CFA 2007/2008


Ronald K. Brown/Evidence–World Premiere of One Shot
Friday & Saturday, September 14 & 15

Ronald K. Brown and his company Evidence have been praised worldwide for their profound choreography and powerful performances, blending African, modern, ballet and hip-hop dance styles to tell stories that illuminate fundamental aspects of the human experience. Inspired by the life and work of African American photographer and Pittsburgh native Charles “Teenie” Harris, Brown’s One Shot bridges both visual and performance arts. Its dancers embody a range of memorable characters against a backdrop of an opulent middle class, at odds with the hustlers and working-class communities of Harris’s Pittsburgh of the late 1930s. The CFA has been an artistic home for Ronald K. Brown since he made his Connecticut debut here in 2001. We are now honored to present the world premiere of his newest work.

Brian Brooks–I’m Going to Explode (and other dances by Brian Brooks)
Friday & Saturday, October 26 & 27

Pushing the boundaries of physical and emotional space, choreographer Brian Brooks creates dances that test the limits of human strength and endurance. This rare solo performance features live dances from his series of monochromatic pieces in pink, orange, green, white and blue, and I’m Going to Explode, his most recent work, is set to an infectious disco-punk song. Animated and live videos include his first performance marathon, in which Brooks danced at eleven different public locations in New York City within eight hours.

Urban Bush Women and Compagnie Jant-Bi–Les Écailles de la Mémoire (Scales of Memory)
Friday & Saturday, February 15 & 16

Scales of Memory is a creative exchange between the all-male Compagnie Jant-Bi of Senegal and the all-female Urban Bush Women (UBW). Representing two continents, this two-year collaboration, with visits to Senegal and the United States, culminates in a piece about the importance of place and community. The unique movement vocabulary that is created by mixing Jant-Bi’s nature-inspired technique and UBW’s brand of contemporary dance is a cross-cultural exchange in itself.


Tiempo Libre
Saturday, September 29

Grammy-nominated Tiempo Libre is one of the hottest young Latin bands today. The Miami-based band has become known for their incendiary, joyful performances of timba, the rhythmically charged Cuban version of salsa. Schooled in Havana conservatories, they have all enjoyed thriving careers in Latin music performing, touring and recording with such artists as Albita, Cachao, Arturo Sandoval, NG La Banda, Gonzalo Rubalcaba and DLG.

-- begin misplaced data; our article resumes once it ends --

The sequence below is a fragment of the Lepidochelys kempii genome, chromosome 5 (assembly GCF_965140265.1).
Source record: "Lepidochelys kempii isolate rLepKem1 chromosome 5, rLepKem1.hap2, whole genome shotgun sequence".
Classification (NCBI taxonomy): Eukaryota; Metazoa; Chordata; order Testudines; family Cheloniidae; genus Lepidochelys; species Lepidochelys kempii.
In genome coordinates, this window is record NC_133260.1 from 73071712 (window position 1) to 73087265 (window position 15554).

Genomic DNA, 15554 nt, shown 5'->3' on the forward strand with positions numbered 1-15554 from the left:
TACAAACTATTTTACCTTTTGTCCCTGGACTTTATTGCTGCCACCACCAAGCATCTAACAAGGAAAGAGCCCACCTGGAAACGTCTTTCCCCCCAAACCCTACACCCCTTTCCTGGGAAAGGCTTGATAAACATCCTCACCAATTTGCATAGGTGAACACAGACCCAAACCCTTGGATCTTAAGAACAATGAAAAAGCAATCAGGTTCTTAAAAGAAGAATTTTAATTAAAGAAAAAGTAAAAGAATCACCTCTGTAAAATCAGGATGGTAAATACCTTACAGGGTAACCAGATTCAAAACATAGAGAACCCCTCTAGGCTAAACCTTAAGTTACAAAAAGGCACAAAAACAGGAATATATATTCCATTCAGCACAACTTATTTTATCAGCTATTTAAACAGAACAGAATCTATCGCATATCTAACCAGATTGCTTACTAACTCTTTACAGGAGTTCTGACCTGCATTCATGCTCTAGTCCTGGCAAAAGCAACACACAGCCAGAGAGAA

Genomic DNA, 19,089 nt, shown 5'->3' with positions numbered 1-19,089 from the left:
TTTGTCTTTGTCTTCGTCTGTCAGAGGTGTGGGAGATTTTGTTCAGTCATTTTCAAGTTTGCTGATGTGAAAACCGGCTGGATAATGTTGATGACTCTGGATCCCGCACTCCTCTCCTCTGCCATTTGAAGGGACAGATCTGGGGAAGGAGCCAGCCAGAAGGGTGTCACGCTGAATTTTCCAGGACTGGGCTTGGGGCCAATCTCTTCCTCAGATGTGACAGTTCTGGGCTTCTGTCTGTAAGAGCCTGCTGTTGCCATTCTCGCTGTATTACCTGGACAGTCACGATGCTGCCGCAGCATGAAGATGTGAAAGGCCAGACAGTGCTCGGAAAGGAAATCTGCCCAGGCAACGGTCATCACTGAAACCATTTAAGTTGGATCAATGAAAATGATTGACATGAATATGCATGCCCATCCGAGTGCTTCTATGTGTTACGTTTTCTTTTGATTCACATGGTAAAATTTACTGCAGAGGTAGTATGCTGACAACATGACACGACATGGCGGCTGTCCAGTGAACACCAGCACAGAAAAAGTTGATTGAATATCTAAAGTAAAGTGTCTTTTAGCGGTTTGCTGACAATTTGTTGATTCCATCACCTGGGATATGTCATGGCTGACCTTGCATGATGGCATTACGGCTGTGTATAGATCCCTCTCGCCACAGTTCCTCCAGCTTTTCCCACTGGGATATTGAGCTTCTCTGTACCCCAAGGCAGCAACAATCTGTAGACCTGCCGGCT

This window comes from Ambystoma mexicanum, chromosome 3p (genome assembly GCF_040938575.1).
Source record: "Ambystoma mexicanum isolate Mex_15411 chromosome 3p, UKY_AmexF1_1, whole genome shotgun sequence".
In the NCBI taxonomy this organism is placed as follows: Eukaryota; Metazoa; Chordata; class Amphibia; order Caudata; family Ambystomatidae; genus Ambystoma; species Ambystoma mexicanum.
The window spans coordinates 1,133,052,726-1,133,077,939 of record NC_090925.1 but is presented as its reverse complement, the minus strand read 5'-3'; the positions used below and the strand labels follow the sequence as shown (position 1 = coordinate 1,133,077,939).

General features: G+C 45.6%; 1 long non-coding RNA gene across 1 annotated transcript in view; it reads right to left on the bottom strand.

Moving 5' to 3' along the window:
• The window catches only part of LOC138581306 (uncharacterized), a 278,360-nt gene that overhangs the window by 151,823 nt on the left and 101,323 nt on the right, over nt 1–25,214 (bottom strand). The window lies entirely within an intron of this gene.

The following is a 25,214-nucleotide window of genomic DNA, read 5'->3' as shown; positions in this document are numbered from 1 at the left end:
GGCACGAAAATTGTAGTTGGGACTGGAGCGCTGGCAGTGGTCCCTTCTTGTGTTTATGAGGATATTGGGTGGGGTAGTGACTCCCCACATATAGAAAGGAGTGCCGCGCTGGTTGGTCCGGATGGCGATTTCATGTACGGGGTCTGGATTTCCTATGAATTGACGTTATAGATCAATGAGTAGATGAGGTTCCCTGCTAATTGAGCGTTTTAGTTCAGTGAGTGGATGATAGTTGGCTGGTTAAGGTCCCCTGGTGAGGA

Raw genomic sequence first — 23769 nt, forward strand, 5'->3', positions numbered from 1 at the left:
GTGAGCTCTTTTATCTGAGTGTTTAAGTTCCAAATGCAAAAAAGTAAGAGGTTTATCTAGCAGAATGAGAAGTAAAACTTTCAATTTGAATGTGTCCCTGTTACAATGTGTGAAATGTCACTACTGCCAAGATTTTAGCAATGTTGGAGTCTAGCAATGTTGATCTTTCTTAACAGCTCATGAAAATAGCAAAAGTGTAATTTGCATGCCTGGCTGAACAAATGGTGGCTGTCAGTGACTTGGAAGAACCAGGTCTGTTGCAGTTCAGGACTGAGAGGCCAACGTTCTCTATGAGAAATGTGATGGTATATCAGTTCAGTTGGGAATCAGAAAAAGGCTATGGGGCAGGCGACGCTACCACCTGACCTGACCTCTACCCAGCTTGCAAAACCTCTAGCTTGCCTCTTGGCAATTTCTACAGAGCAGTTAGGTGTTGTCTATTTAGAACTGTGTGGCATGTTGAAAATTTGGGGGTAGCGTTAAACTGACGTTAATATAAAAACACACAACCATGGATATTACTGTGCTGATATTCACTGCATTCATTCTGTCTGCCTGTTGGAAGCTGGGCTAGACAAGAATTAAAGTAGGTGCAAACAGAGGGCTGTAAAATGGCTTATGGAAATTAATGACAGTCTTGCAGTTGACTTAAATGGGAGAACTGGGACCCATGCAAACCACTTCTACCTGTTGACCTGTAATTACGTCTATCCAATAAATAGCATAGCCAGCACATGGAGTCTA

Randy Weston
Saturday, October 27

Jazz master Randy Weston is one of the world’s foremost pianists today, a true cultural ambassador, innovator and visionary. He is both a riveting soloist and a prolific composer, many of whose works-such as “Little Niles” and “Hi-fly”-have become jazz classics. Rooted in the vast rhythmic heritage of Africa, his global creations musically continue to inform and inspire.

Parthenia with Julianne Baird–As It Fell on a Holie Eve–Early English Christmas Music
Friday, November 30

Parthenia is a dynamic ensemble exploring the extraordinary repertory for viols from Tudor England to the court of Versailles and beyond. Formed in 1989, the group collaborates regularly with the world’s foremost early music specialists. For this concert, Parthenia collaborates with soprano Julianne Baird for a concert of 16th and 17th-century English Christmas music including works by William Byrd and Thomas Morley.

Turtle Island String Quartet with Stefon Harris–The Divine Duke
Friday, February 1

The Turtle Island String Quartet (TISQ) fuses the classical quartet aesthetic with contemporary American musical styles. At Wesleyan, TISQ explores Duke Ellington’s musical legacy, continuing their own tradition of employing the string quartet form to shed new light on the timeless joy and beauty contained in the greatest music of the American jazz masters. For this performance, TISQ collaborates with vibraphonist-composer Stefon Harris, whom The Los Angeles Times heralded as “one of the most important young artists in jazz.”

Cherish the Ladies
Saturday, March 1

Taking their name from the name of a traditional Irish jig, Cherish the Ladies initially won recognition as the first and only all-women traditional Irish band. With their unique spectacular blend of virtuosic instrumental talents, beautiful vocals, captivating arrangements and stunning step dancing, this powerhouse group combines all the facets of Irish traditional culture and puts it forth in an immensely humorous and entertaining package.

eighth blackbird–Sound Mirror
Saturday, April 5